A physical altercation at Hotel Laguna on May 2 between separate security guard groups led to one arrest by Laguna Beach police. Photo/Clara Beard

As part of the bailout, Honarkar contributed all his assets to a group of investors represented by Cohen Law Group, which includes properties such as Hotel Laguna, the Art-A-Fair building, Cliff Village LLC, Terra Laguna Beach, several vacation homes and the 14West hotel. 

However, on May 2, the Laguna Beach Police Department responded to claims of trespassing and physical altercations between two armed security guard teams at 14 West (formally the Holiday Inn). The police responded to another disturbance at Hotel Laguna in the afternoon and again later at 14 West that evening. 

Laguna Beach City Manager Shohreh Dupuis issued the nuisance abatement order late that evening, citing unsafe conditions for the public and Laguna Beach police. 

“Although this is a civil matter, the presence of armed security and these types of altercations require City intervention for the protection of the public and all concerned,” Dupuis said. “We started working with the attorneys on both sides to come up with a resolution in the early afternoon and had urged the attorneys to have their clients voluntarily close the buildings while claims and lawsuits are resolved. Both parties had agreed by 6 p.m. to unarm their security guards at both locations but did not agree to close the buildings.” 

During the morning incident at 14 West, Police responded to armed security guards causing a disturbance. The parties were separated and told officers they would remain civil. However, a few hours later, police responded to a 20-person physical altercation between the same parties and others in the lobby of Hotel Laguna, where police arrested a security guard who hit another guard from the opposite group, according to authorities.

That evening, police officers were called in again twice to 14 West to respond to more disturbances from the two parties. Police discovered armed guards still present at that location and Hotel Laguna, according to a release from the City.

“This is a civil issue that has resulted in both parties hiring armed security and attempting to force the other from the businesses,” said Police Chief Jeff Calvert. “Both sides have been warned, but unfortunately, neither side will relent and take the appropriate actions through the civil judicial process. Immediate closure of the businesses will allow a cooling off period for both parties and protect the public from inadvertently being caught up in the middle of a civil issue that has the potential to become more violent.”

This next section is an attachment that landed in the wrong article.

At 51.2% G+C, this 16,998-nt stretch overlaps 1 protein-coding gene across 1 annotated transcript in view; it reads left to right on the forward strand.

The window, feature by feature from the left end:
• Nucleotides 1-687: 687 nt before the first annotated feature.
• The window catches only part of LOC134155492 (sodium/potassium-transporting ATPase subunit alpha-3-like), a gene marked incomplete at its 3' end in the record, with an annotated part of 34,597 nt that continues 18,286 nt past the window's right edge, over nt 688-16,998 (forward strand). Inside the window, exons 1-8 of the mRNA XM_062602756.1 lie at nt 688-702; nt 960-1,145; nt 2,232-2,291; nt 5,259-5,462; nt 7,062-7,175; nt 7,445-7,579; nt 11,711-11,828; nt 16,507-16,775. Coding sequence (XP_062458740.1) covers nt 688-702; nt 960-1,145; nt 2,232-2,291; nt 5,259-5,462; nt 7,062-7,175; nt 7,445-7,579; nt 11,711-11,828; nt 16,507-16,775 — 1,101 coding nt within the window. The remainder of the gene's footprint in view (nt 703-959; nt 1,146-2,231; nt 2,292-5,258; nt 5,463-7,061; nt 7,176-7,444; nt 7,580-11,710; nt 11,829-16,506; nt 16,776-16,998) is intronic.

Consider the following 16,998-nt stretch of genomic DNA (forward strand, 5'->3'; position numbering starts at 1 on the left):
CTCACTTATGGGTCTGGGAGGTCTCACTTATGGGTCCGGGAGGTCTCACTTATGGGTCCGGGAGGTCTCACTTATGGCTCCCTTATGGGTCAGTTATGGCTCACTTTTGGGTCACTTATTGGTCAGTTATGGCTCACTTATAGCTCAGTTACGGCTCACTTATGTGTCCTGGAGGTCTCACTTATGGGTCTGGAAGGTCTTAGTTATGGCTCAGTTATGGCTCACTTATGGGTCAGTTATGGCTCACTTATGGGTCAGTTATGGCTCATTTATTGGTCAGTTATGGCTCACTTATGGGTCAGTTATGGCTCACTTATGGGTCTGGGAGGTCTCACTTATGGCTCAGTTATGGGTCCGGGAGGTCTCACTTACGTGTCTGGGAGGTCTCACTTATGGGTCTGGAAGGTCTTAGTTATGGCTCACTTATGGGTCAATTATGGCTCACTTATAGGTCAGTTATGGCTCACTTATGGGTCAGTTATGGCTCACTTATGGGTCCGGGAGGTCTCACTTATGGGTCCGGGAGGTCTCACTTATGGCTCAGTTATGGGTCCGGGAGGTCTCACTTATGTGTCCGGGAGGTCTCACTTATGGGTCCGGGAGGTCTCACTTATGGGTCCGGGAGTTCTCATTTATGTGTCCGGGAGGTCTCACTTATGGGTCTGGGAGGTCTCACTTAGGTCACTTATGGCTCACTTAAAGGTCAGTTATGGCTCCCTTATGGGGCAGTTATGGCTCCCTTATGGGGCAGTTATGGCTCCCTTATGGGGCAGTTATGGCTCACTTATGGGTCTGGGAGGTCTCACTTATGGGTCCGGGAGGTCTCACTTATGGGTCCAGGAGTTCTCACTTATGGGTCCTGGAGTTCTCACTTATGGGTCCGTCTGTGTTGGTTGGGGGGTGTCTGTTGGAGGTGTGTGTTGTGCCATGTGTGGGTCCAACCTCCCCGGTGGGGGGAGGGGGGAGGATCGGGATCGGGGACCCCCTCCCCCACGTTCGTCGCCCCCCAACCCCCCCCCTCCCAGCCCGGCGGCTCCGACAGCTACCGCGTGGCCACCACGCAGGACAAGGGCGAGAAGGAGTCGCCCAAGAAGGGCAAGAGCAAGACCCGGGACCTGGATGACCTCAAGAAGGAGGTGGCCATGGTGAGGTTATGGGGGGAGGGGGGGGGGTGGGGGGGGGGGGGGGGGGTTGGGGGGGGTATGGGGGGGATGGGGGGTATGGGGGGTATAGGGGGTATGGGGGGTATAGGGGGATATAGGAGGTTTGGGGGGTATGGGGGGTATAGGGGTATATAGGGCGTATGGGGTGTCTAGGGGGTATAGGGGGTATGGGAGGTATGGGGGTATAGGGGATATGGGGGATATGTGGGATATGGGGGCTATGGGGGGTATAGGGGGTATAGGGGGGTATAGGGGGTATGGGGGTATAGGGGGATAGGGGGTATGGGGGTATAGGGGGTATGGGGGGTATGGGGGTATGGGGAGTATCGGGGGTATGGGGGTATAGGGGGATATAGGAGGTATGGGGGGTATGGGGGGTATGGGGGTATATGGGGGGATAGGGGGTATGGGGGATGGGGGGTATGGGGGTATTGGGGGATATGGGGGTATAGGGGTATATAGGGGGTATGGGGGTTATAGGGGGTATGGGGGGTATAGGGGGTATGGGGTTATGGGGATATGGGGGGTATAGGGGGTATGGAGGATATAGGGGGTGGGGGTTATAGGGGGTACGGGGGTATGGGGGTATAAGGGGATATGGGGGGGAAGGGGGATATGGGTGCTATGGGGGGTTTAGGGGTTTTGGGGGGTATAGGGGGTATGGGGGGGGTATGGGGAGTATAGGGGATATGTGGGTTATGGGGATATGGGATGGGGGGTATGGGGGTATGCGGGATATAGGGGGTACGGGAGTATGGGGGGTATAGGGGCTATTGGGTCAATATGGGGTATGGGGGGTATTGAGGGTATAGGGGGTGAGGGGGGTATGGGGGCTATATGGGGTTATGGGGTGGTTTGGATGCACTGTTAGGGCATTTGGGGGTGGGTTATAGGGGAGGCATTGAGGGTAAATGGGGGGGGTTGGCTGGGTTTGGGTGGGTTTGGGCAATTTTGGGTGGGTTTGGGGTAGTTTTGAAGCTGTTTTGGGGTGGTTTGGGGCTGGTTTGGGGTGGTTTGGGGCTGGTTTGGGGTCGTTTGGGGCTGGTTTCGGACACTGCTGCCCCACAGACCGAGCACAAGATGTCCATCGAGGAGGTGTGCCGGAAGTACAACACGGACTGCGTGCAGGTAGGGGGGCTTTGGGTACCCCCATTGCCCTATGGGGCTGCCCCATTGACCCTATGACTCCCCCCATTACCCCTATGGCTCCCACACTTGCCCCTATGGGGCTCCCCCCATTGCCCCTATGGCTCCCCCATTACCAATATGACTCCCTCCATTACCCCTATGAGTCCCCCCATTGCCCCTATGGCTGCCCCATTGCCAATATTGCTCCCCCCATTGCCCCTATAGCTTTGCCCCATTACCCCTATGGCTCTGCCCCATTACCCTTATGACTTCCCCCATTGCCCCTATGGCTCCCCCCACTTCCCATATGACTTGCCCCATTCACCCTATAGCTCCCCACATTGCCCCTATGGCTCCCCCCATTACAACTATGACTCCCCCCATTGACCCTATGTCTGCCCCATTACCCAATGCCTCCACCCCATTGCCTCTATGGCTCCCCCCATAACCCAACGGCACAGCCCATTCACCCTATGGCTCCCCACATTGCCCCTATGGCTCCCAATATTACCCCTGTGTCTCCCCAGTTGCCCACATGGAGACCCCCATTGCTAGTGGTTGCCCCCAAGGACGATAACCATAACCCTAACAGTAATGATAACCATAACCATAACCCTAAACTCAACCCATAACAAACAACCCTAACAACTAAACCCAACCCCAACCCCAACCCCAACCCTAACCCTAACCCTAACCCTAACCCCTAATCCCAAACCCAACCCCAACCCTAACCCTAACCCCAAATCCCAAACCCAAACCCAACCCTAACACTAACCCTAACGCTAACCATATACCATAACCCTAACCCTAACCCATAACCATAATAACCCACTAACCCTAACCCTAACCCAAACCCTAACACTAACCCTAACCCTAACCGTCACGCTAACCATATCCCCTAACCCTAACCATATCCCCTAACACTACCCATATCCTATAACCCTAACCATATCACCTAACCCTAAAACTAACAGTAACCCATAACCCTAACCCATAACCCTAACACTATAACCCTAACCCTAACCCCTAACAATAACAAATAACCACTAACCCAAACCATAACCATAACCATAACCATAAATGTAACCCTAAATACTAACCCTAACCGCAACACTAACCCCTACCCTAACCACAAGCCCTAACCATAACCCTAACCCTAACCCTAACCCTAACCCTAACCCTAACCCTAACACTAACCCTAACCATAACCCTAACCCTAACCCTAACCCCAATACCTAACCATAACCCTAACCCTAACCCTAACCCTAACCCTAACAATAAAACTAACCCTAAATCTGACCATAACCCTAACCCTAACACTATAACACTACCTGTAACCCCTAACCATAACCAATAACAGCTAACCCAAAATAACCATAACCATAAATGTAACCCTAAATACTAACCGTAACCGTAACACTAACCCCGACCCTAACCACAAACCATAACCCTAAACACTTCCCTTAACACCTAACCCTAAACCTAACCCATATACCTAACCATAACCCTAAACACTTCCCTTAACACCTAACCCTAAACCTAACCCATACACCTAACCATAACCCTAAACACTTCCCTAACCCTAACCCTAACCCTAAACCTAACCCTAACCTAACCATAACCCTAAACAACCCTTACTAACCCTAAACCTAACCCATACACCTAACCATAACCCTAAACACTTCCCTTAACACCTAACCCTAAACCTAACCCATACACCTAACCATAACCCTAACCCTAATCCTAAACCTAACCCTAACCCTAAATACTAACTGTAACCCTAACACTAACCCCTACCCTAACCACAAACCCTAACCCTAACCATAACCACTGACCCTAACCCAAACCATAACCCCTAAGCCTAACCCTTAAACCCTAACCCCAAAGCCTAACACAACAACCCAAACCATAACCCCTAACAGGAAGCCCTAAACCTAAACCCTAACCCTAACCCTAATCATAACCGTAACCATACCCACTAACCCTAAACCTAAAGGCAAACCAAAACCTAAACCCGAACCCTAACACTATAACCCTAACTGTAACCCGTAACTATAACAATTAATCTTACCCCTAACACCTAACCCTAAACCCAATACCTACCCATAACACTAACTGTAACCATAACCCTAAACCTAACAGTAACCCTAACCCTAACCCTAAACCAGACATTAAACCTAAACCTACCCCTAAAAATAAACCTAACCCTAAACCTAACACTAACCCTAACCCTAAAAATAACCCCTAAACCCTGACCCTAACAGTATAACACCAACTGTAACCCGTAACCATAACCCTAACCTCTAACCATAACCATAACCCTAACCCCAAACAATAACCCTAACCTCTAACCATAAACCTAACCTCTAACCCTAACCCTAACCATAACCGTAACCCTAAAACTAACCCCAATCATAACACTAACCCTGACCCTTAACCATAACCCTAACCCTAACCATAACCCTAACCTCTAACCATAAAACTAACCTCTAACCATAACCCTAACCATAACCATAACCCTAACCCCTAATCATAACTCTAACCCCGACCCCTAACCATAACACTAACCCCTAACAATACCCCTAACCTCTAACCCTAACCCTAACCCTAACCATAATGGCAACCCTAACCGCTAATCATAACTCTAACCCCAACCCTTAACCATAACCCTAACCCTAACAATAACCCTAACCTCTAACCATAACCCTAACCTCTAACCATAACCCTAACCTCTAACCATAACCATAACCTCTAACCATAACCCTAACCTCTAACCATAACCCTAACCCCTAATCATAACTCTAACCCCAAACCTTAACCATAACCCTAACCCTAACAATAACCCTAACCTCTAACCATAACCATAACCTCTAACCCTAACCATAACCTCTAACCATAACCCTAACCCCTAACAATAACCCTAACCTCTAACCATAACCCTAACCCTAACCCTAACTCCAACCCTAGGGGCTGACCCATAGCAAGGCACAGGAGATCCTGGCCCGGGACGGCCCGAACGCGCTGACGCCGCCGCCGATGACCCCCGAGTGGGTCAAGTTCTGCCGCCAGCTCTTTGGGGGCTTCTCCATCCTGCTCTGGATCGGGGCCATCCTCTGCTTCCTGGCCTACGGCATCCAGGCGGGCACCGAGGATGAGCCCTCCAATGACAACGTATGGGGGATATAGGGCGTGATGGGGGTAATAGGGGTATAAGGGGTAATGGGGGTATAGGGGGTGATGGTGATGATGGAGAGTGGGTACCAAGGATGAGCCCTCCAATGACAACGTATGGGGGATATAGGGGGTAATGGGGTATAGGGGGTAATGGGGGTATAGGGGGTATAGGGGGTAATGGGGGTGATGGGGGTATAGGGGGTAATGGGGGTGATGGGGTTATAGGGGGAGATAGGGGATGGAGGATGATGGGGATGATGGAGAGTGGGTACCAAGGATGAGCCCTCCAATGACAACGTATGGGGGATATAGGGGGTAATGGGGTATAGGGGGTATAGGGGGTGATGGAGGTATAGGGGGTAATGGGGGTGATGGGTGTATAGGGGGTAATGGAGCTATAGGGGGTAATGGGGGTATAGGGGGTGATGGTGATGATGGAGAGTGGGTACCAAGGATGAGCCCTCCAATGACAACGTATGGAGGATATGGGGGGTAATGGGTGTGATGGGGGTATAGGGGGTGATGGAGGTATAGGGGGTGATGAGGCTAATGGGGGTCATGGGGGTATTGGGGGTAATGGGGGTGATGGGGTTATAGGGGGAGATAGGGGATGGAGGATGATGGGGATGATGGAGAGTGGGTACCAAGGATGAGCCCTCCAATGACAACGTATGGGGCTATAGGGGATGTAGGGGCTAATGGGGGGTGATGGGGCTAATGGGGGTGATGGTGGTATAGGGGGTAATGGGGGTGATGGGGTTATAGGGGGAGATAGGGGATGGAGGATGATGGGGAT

The properties remained closed until public health and safety threats are over.

In March, at least some of Honarker’s Laguna Beach Company tenants, which includes Hotel Laguna, were sent letters indicating a change in ownership and property management.

One such letter, sent to tenants of the Hive and obtained by the Independent, stated, “Effective as of the date of this letter, Mohammed Honarkar is no longer acting on behalf of the aforementioned company,” the March 29 letter said. “You should no longer have contact with him or his office, including but not limited to paying rent to Mr. Honarkar.”

Despite those letters indicating a change in ownership, a Laguna Beach Company representative told the Independent that Mo Honarkar and Laguna Beach Company were “fully retaining their ownership positions of Hotel Laguna and other local properties.” 

“Day-to-day food and beverage management of Hotel Laguna has been temporarily transferred while a business dispute is resolved,” a Laguna Beach Company representative said in a March email to the Independent. “In the meantime, Hotel Laguna and the company’s other properties are operating normally and remain open for business to serve the Laguna Beach community.”

According to the Cohen Law Group, the counsel behind the group of investors taking over Honarker’s properties, removing Honarker from the properties has been complicated.

“Since his removal as administrative manager, Honarkar has engaged in the sabotage of the business operations of the properties,” a statement from Cohen Law Group said. “And as of May 2, resorted to rash tactics of using armed guards to attempt to hastily take over some of the properties that are under the control of his business partners.”